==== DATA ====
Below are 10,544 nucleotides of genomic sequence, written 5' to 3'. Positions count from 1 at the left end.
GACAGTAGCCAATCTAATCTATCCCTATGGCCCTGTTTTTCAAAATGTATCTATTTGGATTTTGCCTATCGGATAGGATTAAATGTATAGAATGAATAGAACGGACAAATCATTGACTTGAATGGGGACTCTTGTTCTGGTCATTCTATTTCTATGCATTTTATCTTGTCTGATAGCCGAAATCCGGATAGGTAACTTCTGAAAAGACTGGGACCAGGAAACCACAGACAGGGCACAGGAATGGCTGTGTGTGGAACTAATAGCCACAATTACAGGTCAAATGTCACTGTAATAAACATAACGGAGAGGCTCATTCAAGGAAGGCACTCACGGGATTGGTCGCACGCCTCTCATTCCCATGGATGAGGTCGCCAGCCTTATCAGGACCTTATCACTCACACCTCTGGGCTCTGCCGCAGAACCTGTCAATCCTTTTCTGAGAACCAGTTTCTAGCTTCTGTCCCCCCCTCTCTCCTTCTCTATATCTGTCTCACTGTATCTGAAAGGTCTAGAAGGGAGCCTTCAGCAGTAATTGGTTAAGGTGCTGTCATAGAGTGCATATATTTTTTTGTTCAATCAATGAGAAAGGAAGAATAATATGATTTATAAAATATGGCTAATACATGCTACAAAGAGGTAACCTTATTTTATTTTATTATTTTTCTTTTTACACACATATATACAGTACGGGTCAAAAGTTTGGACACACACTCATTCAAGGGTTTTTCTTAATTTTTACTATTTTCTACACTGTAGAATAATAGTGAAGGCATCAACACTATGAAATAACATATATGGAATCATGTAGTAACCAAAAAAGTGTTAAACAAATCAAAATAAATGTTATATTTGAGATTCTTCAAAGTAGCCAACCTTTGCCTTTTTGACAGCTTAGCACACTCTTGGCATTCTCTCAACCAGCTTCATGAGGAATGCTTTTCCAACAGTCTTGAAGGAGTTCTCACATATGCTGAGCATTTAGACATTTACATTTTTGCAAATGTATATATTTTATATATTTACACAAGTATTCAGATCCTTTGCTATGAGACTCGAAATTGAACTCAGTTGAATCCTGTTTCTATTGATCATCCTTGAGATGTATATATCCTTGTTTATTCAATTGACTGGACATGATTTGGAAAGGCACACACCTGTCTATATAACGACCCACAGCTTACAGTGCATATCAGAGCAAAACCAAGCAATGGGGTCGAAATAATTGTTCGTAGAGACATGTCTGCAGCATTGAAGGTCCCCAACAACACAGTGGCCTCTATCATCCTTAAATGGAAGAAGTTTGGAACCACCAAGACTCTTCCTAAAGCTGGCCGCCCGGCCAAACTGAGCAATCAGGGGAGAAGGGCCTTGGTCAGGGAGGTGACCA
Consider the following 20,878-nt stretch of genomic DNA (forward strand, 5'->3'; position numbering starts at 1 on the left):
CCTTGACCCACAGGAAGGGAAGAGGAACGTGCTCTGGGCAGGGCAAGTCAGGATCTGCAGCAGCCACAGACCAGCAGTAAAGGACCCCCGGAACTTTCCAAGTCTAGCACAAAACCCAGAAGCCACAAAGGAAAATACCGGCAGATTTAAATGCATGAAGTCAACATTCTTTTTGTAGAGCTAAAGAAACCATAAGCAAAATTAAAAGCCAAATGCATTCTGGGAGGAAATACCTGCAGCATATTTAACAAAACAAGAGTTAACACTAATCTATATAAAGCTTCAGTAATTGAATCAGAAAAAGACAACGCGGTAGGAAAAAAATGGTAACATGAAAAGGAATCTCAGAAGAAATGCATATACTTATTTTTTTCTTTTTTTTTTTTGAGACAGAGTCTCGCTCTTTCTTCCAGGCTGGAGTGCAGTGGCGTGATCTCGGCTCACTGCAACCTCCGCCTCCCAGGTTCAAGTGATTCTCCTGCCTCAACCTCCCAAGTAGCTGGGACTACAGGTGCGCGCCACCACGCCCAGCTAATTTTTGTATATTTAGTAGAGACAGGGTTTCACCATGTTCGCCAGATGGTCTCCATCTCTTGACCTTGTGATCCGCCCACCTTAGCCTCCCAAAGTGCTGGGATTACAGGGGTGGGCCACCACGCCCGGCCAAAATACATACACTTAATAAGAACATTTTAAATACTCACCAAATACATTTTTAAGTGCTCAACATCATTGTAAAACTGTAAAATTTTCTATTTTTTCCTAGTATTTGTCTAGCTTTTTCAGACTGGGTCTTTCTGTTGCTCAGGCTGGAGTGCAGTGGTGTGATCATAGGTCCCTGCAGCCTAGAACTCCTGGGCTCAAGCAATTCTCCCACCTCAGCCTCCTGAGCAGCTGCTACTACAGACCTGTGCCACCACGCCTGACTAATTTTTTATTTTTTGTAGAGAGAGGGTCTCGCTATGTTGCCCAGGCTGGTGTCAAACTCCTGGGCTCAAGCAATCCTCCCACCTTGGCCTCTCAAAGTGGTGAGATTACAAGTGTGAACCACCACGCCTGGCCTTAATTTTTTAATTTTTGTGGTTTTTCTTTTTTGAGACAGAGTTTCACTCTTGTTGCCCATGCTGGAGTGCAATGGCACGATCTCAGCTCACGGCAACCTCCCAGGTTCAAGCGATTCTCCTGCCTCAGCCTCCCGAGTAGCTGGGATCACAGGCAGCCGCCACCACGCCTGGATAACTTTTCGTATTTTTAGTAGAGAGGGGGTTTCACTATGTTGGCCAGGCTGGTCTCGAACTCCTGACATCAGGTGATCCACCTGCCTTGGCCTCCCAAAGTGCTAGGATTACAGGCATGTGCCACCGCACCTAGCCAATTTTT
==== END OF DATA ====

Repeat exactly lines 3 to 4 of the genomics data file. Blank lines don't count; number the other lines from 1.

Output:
Consider the following 20,878-nt stretch of genomic DNA (forward strand, 5'->3'; position numbering starts at 1 on the left):
CCTTGACCCACAGGAAGGGAAGAGGAACGTGCTCTGGGCAGGGCAAGTCAGGATCTGCAGCAGCCACAGACCAGCAGTAAAGGACCCCCGGAACTTTCCAAGTCTAGCACAAAACCCAGAAGCCACAAAGGAAAATACCGGCAGATTTAAATGCATGAAGTCAACATTCTTTTTGTAGAGCTAAAGAAACCATAAGCAAAATTAAAAGCCAAATGCATTCTGGGAGGAAATACCTGCAGCATATTTAACAAAACAAGAGTTAACACTAATCTATATAAAGCTTCAGTAATTGAATCAGAAAAAGACAACGCGGTAGGAAAAAAATGGTAACATGAAAAGGAATCTCAGAAGAAATGCATATACTTATTTTTTTCTTTTTTTTTTTTGAGACAGAGTCTCGCTCTTTCTTCCAGGCTGGAGTGCAGTGGCGTGATCTCGGCTCACTGCAACCTCCGCCTCCCAGGTTCAAGTGATTCTCCTGCCTCAACCTCCCAAGTAGCTGGGACTACAGGTGCGCGCCACCACGCCCAGCTAATTTTTGTATATTTAGTAGAGACAGGGTTTCACCATGTTCGCCAGATGGTCTCCATCTCTTGACCTTGTGATCCGCCCACCTTAGCCTCCCAAAGTGCTGGGATTACAGGGGTGGGCCACCACGCCCGGCCAAAATACATACACTTAATAAGAACATTTTAAATACTCACCAAATACATTTTTAAGTGCTCAACATCATTGTAAAACTGTAAAATTTTCTATTTTTTCCTAGTATTTGTCTAGCTTTTTCAGACTGGGTCTTTCTGTTGCTCAGGCTGGAGTGCAGTGGTGTGATCATAGGTCCCTGCAGCCTAGAACTCCTGGGCTCAAGCAATTCTCCCACCTCAGCCTCCTGAGCAGCTGCTACTACAGACCTGTGCCACCACGCCTGACTAATTTTTTATTTTTTGTAGAGAGAGGGTCTCGCTATGTTGCCCAGGCTGGTGTCAAACTCCTGGGCTCAAGCAATCCTCCCACCTTGGCCTCTCAAAGTGGTGAGATTACAAGTGTGAACCACCACGCCTGGCCTTAATTTTTTAATTTTTGTGGTTTTTCTTTTTTGAGACAGAGTTTCACTCTTGTTGCCCATGCTGGAGTGCAATGGCACGATCTCAGCTCACGGCAACCTCCCAGGTTCAAGCGATTCTCCTGCCTCAGCCTCCCGAGTAGCTGGGATCACAGGCAGCCGCCACCACGCCTGGATAACTTTTCGTATTTTTAGTAGAGAGGGGGTTTCACTATGTTGGCCAGGCTGGTCTCGAACTCCTGACATCAGGTGATCCACCTGCCTTGGCCTCCCAAAGTGCTAGGATTACAGGCATGTGCCACCGCACCTAGCCAATTTTT